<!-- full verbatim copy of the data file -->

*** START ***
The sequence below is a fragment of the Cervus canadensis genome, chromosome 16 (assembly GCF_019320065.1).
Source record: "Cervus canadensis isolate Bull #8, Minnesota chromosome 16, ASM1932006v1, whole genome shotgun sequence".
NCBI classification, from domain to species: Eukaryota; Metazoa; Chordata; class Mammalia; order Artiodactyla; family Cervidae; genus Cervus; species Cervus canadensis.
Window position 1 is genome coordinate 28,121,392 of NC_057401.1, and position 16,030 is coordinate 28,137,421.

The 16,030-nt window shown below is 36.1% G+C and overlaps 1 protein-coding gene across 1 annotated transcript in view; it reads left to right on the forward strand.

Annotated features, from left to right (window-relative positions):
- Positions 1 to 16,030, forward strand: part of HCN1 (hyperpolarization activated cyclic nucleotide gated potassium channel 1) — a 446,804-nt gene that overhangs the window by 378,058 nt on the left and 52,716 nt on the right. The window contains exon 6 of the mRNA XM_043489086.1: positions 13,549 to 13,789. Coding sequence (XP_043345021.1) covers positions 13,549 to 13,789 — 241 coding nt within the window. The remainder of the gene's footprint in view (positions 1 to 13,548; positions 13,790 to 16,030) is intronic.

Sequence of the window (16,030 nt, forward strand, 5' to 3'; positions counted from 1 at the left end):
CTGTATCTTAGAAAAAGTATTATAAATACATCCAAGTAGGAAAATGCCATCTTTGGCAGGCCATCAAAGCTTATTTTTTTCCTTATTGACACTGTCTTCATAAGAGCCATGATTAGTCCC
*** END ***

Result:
The sequence below is a fragment of the Cervus canadensis genome, chromosome 16 (assembly GCF_019320065.1).
Source record: "Cervus canadensis isolate Bull #8, Minnesota chromosome 16, ASM1932006v1, whole genome shotgun sequence".
NCBI classification, from domain to species: Eukaryota; Metazoa; Chordata; class Mammalia; order Artiodactyla; family Cervidae; genus Cervus; species Cervus canadensis.
Window position 1 is genome coordinate 28,121,392 of NC_057401.1, and position 16,030 is coordinate 28,137,421.

The 16,030-nt window shown below is 36.1% G+C and overlaps 1 protein-coding gene across 1 annotated transcript in view; it reads left to right on the forward strand.

Annotated features, from left to right (window-relative positions):
- Positions 1 to 16,030, forward strand: part of HCN1 (hyperpolarization activated cyclic nucleotide gated potassium channel 1) — a 446,804-nt gene that overhangs the window by 378,058 nt on the left and 52,716 nt on the right. The window contains exon 6 of the mRNA XM_043489086.1: positions 13,549 to 13,789. Coding sequence (XP_043345021.1) covers positions 13,549 to 13,789 — 241 coding nt within the window. The remainder of the gene's footprint in view (positions 1 to 13,548; positions 13,790 to 16,030) is intronic.

Sequence of the window (16,030 nt, forward strand, 5' to 3'; positions counted from 1 at the left end):
CTGTATCTTAGAAAAAGTATTATAAATACATCCAAGTAGGAAAATGCCATCTTTGGCAGGCCATCAAAGCTTATTTTTTTCCTTATTGACACTGTCTTCATAAGAGCCATGATTAGTCCC